THE PRESIDENT. Thank you, Mr. McManus.

I might add one point, and then I'd like for Secretary Andrus to go into the actual coal production possibilities.

There is no question that we're going to have to save energy. There is no question that we're going to have to shift strongly toward increasing use of coal. Those two things we know.

We had a meeting the other day with most of the Cabinet members and their families, as a matter of fact, and Dr. Schlesinger gave us a historic picture of the energy-use trends. And I pointed out to the Cabinet that we now have above a 70-percent favorable rating in the polls for our job so far, but when we come out with an energy policy on April 20, we'll probably lose about 10 or 15 percent of that.

But I'm willing to give up some of my own personal popularity among the people of this Nation to require them to face the brutal facts that we all are going to have to work together to deal with the impending crisis that's going to come regardless in future years as energy runs out. And if we start making plans now on how to deal with it, then the shock to our societal life will be much less 5, 10, 15, 20 years from now when oil and gas is much more scarce and also much more expensive.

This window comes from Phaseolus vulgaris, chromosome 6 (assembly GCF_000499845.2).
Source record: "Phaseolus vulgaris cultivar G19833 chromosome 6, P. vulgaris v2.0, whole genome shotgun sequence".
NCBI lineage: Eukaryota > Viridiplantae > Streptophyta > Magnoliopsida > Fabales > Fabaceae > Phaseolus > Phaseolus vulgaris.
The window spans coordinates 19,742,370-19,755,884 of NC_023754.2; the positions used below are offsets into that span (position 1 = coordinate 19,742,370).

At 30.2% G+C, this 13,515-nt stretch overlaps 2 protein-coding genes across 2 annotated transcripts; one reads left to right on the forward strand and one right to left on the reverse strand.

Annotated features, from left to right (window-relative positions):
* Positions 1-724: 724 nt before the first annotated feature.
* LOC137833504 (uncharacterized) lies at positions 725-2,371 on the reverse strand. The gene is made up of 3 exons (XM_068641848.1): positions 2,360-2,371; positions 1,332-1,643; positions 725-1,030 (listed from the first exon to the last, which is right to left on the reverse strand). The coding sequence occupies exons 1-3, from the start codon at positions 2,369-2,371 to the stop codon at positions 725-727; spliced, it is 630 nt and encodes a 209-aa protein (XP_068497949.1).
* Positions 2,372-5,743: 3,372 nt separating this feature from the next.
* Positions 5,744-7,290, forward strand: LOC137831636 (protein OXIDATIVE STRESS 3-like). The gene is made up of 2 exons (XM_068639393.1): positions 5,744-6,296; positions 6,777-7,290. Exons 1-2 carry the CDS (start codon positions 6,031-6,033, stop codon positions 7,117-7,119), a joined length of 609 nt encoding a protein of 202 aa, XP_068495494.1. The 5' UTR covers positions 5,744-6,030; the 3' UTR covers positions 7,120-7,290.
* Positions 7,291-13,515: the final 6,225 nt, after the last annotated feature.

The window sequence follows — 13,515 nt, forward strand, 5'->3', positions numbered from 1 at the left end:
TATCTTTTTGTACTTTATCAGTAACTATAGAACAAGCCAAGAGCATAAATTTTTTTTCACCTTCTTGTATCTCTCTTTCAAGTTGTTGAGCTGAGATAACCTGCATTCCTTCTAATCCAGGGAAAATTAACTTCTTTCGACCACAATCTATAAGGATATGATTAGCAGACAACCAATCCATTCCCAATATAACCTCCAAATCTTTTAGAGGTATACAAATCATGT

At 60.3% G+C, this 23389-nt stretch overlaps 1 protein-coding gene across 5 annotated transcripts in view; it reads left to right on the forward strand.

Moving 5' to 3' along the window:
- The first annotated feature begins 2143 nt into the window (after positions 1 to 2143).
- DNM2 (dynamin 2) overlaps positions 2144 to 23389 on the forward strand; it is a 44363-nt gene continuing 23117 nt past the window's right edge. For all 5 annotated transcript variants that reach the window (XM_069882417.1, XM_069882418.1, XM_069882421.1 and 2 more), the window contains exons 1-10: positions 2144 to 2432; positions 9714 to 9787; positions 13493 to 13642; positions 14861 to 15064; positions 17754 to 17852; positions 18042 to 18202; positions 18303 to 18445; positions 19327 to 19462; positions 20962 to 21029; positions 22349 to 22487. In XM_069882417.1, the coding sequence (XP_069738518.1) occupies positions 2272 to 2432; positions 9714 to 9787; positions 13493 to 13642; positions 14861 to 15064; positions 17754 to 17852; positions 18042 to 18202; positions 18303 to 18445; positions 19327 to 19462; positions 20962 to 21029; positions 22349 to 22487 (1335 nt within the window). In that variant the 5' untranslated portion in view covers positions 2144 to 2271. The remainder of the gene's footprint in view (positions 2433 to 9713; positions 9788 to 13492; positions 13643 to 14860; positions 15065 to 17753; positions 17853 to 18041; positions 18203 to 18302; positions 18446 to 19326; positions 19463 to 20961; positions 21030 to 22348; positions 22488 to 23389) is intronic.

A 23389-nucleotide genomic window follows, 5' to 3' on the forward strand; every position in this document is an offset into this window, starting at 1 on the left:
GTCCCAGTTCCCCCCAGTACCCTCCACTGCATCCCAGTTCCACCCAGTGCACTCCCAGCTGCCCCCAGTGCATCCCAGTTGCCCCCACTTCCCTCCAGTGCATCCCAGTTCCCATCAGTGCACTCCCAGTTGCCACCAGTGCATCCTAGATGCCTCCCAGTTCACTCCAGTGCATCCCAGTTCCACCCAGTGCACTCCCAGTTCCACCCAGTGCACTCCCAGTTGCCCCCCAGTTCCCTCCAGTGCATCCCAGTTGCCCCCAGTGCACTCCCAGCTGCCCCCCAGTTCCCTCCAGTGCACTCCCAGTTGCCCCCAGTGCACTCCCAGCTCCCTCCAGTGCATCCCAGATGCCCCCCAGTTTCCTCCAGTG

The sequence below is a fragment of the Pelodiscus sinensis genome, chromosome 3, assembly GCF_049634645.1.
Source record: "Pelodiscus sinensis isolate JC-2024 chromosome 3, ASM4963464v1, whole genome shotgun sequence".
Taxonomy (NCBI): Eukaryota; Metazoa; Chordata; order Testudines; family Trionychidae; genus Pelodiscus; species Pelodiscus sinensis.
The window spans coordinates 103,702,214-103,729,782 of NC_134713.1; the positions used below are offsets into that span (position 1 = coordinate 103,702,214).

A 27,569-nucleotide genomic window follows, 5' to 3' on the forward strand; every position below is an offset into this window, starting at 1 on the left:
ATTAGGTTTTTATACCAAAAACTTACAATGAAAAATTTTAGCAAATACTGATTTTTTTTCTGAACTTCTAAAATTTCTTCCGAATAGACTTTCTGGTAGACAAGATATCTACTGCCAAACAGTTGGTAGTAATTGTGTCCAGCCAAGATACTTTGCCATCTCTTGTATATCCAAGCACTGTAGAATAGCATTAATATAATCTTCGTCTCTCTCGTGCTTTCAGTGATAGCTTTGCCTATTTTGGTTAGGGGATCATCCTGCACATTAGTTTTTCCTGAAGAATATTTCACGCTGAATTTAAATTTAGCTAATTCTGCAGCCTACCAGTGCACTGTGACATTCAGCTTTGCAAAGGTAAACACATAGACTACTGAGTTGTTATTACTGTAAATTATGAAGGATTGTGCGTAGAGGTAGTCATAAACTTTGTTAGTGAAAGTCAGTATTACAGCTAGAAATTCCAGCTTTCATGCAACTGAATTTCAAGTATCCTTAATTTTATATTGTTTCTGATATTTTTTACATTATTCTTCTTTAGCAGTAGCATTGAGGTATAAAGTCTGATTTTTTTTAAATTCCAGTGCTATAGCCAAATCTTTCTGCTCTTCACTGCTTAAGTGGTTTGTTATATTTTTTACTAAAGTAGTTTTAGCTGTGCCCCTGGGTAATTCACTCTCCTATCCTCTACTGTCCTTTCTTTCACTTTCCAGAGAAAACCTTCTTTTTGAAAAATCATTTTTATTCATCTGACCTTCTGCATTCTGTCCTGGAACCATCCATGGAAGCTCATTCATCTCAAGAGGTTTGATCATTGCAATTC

There is no way to keep the price from going up. There is no way to keep from running out. But we are long overdue in this country in having someone come forward, the President of the United States or others, and say this is what we've got to face; these are the steps that we're going to have to take. And I believe to the extent that we can put together a comprehensive package that the American people can understand, that through patriotic motivations, they will say, "I'm willing to do my share."

There is one other thing that we've already moved on, and the Congress has been very helpful with this already, and that's a reorganization of the energy agencies in the Federal Government. In the past this has been so fragmented and so confused that nobody knew where to go to get the answer to a question or register a complaint or give a suggestion or give a criticism.